We're obviously totally on a tangent here, so I'll just carry on. (Sorry Wayneman!)
I'm interested in words and communication so can't resist commenting on the language issue.
In short, connotation is everything. (Just as perception is everything in many situations).
I think it is up to the person speaking or writing to get their audience to understand their message. Even if we know what we mean, if our readers or listeners don't get it, even if they are friendly and are trying to understand us, then surely we need to at least consider the possibility that we have a failure to communicate that could be originating with us. I particularly regret having people misunderstand a point I am trying to make and I especially dislike being misquoted or misrepresented (even if it's an honest misunderstanding). I have long since given up thinking that it's "everybody else" who isn't understanding my clear (to myself) intent. Simply, if the intended audience fails to quite easily understand what I'm trying to say, I think it's up to me to rephrase, explain, do-over, or whatever it takes to achieve some meeting of the minds.
I am Canadian, with a close British ancestry (meaning, all relatives were born in various UK countries, as I was myself). The terms I use are a mixture of both countries and I see a big difference between the two and there is also quite a difference between Canada and the U.S. in terms of language, even though we are all speaking English.
My cousin, visiting from the UK, fell over laughing when she saw "fanny packs" on sale at the shop. In her country, "fanny" is considered a raunchy word. She had been asking for a "bum bag" which, in turn, I thought was startlingly crude. When I lived in Quebec, the English-speaking guys would crack up at the horrified expressions they could elicit from the locals by using "tabernacle" (with a French accent) as a swear word. (French Catholics were not amused).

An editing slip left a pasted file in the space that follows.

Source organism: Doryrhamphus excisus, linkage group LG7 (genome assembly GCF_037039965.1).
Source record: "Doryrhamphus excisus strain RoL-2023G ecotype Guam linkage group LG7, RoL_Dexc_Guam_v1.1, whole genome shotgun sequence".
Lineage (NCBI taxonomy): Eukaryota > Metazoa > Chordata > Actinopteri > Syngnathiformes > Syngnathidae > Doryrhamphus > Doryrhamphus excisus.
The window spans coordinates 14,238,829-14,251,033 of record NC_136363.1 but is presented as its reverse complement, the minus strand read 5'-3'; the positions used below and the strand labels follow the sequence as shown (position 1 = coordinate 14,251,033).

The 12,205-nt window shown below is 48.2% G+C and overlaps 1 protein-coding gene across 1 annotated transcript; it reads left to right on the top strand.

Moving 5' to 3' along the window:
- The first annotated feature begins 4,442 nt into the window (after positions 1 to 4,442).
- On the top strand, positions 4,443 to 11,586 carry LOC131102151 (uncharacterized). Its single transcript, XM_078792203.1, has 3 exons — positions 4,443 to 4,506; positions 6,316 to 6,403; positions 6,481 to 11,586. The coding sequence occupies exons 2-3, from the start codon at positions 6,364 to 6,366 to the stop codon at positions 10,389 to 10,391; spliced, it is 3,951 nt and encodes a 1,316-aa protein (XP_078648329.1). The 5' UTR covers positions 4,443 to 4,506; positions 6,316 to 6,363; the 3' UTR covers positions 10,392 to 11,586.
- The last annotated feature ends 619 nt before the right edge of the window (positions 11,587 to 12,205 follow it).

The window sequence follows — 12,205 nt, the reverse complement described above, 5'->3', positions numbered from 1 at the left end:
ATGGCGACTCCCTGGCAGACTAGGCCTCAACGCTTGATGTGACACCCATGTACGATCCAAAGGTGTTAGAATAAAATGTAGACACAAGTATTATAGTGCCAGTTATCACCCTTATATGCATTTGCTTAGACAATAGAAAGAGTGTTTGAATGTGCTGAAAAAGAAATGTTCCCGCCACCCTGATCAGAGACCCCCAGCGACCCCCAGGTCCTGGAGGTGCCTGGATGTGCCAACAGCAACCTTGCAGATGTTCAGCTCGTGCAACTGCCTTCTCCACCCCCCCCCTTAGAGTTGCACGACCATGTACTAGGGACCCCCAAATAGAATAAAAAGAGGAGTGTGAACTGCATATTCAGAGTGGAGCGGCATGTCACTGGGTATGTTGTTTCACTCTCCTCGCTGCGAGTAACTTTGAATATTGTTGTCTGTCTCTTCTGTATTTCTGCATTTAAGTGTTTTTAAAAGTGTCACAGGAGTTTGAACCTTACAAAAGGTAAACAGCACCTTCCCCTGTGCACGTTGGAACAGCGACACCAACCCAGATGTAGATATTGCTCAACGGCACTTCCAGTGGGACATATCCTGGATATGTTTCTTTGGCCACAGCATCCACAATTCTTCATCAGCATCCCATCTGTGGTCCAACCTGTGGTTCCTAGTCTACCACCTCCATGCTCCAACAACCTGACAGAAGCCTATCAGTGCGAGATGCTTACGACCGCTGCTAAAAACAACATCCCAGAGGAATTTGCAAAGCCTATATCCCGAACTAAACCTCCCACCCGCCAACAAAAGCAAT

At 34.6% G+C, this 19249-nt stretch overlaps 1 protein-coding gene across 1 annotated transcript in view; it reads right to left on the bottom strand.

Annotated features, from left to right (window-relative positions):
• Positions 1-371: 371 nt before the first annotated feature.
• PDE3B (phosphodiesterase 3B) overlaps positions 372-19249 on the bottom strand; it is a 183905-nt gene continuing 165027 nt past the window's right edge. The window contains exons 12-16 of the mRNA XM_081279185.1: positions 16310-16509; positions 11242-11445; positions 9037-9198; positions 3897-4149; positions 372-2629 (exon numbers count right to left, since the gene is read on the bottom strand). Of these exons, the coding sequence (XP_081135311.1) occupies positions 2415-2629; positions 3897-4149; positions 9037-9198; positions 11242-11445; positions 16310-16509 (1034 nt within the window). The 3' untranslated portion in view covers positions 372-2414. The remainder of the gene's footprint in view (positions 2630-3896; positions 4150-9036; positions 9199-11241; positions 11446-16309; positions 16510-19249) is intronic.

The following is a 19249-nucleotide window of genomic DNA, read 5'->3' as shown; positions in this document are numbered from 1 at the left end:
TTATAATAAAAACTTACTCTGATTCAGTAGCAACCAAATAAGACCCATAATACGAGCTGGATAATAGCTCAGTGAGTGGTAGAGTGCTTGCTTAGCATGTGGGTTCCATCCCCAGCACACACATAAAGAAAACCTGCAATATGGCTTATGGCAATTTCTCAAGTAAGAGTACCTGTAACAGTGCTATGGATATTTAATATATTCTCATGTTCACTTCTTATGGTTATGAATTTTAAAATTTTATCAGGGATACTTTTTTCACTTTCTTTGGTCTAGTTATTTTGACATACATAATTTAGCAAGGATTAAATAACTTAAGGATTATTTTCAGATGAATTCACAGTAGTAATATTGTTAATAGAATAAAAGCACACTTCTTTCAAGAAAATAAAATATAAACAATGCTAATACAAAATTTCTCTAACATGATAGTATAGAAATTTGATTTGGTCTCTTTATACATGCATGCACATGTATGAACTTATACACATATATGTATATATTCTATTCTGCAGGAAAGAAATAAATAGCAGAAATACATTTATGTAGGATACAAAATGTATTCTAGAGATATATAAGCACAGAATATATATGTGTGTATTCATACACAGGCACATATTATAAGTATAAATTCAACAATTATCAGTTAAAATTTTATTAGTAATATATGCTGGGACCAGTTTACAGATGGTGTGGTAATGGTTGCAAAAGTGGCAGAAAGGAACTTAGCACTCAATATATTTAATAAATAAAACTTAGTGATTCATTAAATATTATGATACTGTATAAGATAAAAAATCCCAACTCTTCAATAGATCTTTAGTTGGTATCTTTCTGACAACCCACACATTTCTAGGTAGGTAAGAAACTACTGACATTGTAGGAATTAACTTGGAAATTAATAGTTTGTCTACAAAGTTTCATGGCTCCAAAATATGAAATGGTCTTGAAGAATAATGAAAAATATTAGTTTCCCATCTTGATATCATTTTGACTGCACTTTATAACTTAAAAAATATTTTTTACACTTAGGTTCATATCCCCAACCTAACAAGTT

Most religious folks have a particular sensitivity to swearing, especially profanity that uses words, expressions and concepts that touch things that are sacred to them. I used to especially wince when "holy" was placed before a vulgarity as it intensified the aural shock for me.
Obviously, words have different meanings to different people, especially in different cultures. Some terms are used with impunity no matter who the audience is, with the user obviously not attributing the same meaning or at least not having the same reaction as some readers/listeners do. I'm not saying that we need to always modify our language for the sake of the most sensitive in the group (although that is often seen as being just good manners) but just that the same words have different meanings even for people in the same culture.
So, yes, connotation is very important. And if you care about those who will hear or read your words, or at least want to take into consideration the way they will "hear" you and the perceptions they will have of your message and intent, then you will care about connotation, I'd say.
Just as I think it is very simplistic to say that if someone is "offended" by something in The Church it is their fault, so too, to me, is it missing the point to think that the words you write or utter mean what you think they mean, disregarding how your audience will react.
I work with a big fat ]Oxford Reference English dictionary by my side and frequently check connotation, to be sure that my exact meaning will be apparent in the words I choose, even in recreational writing. In my work, choosing the absolute most correct term is essential (medicine-related). That enhances to me the importance of using language correctly and well. Not that I'm an expert, by any means, but it does make me very conscious of meanings and connotations.
Obviously, there are strict definitions of words but also there is the colloquial meaning, which is often more important than the original meaning in conveying your intent. I have had to abandon some terms I used to use due to changing meanings and new colloquial understandings (the common language changes at an amazing rate!). I figure if your audience is likely going to misunderstand you or if your words are out-of-date you need to modify your language, if you want to communicate well.